Eid Slaughter Sacrifice Is Sad Day for Animals
The lamb having its throat slit didn't want to die.
"The animal tried to stand up but couldn't as the ground was slippery," said Christine Hafner of the International Fund For Animals on the Today's Zaman website.
Hafner was monitoring the 2008 Eid animal sacrifices in Turkey, a four day Muslim holiday in which believers slaughter animals as a reminder of the prophet Abraham's willingness to sacrifice his son Ishmael.
Turkey has had a hard time with animal sacrifice. Western tourists have been horrified by the plaintive bellowing of goats and lambs being slaughtered in their hotel courtyards as they step out to sightsee, cameras swinging around their necks.
The Turkish government was forced to ban slaughter in playgrounds and parks in 2007 though "environmental pollution after parts of animals were left in the streets," is still an Eid problem says Today's Zaman.
Two years ago, Turkish Environmental and Forestry Minister Veysel Eroglu vowed to make the holiday "more environmentally friendly."
Many Westerners do not want to see or hear an animal slaughtered much less do it themselves.
And even those who observe Eid can have second thoughts.
"It is not so much the death as the manner of dying," writes Gamal Nkrumah on the Al-Ahram website. "It's not as if they were running down a cow or a sheep. Its throat is slit; the look of absolute terror in the eye of the beast is hard to miss. One can tell from the nervous restlessness that the defenseless animals sense danger. The darting eyes and incessant bleating are tell-tale signs."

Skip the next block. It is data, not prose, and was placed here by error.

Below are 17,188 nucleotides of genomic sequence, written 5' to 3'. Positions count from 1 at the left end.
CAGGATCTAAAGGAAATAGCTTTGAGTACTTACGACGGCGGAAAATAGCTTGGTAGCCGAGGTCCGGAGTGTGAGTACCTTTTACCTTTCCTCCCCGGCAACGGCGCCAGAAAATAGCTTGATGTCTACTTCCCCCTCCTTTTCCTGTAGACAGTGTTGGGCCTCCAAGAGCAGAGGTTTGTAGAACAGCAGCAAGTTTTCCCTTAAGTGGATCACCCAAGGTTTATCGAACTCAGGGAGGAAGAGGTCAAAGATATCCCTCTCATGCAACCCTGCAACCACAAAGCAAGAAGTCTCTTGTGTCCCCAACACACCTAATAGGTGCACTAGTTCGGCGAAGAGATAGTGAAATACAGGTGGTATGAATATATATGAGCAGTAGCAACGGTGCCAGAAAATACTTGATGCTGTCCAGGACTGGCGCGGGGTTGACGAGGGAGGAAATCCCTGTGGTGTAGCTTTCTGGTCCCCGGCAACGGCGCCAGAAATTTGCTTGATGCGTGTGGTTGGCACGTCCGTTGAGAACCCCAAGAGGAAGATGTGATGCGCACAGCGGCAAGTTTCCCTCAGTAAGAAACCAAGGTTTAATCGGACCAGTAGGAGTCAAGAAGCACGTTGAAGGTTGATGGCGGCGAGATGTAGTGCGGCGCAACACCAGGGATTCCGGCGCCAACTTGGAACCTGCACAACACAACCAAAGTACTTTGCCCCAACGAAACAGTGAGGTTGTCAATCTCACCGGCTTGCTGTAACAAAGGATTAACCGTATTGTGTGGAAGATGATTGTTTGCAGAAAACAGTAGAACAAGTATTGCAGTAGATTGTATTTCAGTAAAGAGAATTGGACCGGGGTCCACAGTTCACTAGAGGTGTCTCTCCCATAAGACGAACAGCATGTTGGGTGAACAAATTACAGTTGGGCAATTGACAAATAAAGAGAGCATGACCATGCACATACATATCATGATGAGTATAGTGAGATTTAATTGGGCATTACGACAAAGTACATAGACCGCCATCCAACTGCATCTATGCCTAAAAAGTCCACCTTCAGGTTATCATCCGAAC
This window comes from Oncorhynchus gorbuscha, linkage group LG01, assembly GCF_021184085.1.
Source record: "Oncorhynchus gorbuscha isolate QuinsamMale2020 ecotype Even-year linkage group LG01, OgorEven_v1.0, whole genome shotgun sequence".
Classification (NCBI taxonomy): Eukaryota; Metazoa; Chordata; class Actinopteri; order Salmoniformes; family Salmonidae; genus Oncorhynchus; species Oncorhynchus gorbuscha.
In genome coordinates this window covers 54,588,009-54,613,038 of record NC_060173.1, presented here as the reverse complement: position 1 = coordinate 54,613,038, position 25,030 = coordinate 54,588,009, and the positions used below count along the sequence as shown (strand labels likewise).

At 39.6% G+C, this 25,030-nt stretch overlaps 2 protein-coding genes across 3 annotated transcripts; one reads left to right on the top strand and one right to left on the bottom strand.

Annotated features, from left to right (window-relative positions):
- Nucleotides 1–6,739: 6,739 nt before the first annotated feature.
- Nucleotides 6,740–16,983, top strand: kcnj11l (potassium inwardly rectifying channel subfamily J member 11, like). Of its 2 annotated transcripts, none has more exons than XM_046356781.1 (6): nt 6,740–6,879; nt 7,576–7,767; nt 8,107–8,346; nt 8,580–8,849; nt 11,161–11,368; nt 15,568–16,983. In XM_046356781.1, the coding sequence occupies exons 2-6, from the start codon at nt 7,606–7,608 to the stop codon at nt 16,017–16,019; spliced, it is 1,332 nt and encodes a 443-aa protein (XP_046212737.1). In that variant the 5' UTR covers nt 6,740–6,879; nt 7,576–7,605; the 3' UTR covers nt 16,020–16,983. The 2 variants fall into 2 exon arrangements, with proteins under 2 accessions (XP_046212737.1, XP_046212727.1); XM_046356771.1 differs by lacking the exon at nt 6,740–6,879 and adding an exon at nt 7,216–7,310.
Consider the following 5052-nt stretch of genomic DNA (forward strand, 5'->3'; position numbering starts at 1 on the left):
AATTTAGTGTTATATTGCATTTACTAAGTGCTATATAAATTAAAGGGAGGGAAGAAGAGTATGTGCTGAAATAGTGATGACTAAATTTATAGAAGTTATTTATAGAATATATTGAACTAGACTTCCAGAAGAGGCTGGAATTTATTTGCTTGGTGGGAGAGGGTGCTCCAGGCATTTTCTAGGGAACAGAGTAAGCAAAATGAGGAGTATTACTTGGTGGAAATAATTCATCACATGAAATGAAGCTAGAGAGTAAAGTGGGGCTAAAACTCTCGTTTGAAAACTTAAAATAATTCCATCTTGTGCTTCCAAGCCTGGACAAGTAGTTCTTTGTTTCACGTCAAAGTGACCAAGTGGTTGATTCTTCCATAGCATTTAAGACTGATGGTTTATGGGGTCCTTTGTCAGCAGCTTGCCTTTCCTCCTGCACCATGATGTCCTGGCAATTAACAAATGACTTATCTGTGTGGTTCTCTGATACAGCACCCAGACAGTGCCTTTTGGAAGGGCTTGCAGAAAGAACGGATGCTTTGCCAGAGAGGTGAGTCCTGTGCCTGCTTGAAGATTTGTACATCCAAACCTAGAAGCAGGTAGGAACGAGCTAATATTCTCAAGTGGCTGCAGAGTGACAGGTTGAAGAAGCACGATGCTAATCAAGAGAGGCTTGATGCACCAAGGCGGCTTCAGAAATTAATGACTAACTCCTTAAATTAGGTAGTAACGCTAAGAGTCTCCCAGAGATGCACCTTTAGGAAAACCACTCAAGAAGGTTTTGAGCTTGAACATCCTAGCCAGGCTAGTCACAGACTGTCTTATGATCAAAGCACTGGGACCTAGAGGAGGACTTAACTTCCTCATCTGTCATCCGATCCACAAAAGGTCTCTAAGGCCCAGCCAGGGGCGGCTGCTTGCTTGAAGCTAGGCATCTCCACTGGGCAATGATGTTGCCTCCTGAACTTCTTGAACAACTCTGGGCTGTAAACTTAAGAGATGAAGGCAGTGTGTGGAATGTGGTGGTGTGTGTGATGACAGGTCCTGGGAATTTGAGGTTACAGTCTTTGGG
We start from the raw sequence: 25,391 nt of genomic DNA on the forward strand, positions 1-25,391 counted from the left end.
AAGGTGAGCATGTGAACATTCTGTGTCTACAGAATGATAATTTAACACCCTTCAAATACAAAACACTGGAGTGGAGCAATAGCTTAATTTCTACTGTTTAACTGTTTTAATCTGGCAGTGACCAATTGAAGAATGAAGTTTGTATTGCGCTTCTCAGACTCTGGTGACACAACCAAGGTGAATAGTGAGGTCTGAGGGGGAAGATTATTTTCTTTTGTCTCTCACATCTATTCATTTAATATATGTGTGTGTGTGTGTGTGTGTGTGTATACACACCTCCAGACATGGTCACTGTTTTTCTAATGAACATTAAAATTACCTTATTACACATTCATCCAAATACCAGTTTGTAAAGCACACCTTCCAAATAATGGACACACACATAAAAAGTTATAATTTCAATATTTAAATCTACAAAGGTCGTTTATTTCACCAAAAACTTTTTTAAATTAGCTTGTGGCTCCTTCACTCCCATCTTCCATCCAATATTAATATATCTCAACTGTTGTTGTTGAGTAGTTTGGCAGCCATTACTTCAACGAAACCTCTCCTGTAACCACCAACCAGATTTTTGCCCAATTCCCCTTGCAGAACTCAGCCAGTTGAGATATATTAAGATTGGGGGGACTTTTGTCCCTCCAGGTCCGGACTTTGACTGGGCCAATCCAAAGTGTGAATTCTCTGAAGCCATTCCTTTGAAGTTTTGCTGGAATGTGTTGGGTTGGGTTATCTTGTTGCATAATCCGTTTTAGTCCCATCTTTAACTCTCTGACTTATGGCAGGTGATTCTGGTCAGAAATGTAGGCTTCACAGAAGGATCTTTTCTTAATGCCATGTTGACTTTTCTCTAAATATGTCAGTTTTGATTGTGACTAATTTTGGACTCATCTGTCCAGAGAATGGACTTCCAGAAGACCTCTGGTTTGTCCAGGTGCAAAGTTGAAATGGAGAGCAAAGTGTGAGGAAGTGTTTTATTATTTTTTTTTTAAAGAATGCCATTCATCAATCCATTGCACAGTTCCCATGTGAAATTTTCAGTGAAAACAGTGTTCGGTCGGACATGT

It is not sight for the squeamish says Nkrumah.
"The scent of blood is invariably overwhelming on the first day of Eid Al-Adha. One can literally sniff the blood in the air. It is pungent with a hint of salt and bitterness. Some streets are awash with blood."
Nor are children spared the blood and gore.
Boys "are traditionally required to observe the ritual slaughter" says Nkrumah. "It is a familiar scene, year in, year out -- children darting forward and back excitedly, jumping up and down. Their blood is up, their adrenaline soaring."
For years French actress Brigitte Bardot has campaigned against Eid sacrifice methods in which French laws for animals to be stunned or electrically anesthetized before being killed and having their blood drained are largely ignored.
"1,000 sheep were slaughtered last month…only 300 yards from my house" she told the Washington Post with moral outrage a few years ago.
But not all believers sacrifice animals anymore.
"I have been a proud, meat-eating Muslim all my life but the details of the slaughter spelt out in the English language make my stomach churn," wrote writer and filmmaker Parvez Sharma on the Huffington Post website in an article subtitled No Eid For Me.
"First a knee-deep hole is dug. The animal to be killed for qurban (sacrifice) is blindfolded with a piece of cloth," read an email Sharma received about proper Eid slaughtering techniques. "It is made to lie on its left side with its face and throat towards the qibla. Its throat is brought near the hole. The ankles of its front legs are fastened together with one of its hind legs. The takbir of 'Iyd is said three times. Next the following words are said: 'Bismillahi Allahu akbar.' Then, if the animal is not a camel, its throat is cut at any place. While saying 'Bismillahi,' the 'h' must be articulated with due stress and aspiration."
"What about the 'h' in "hate?" Sharma says he asked himself upon reading the message again.
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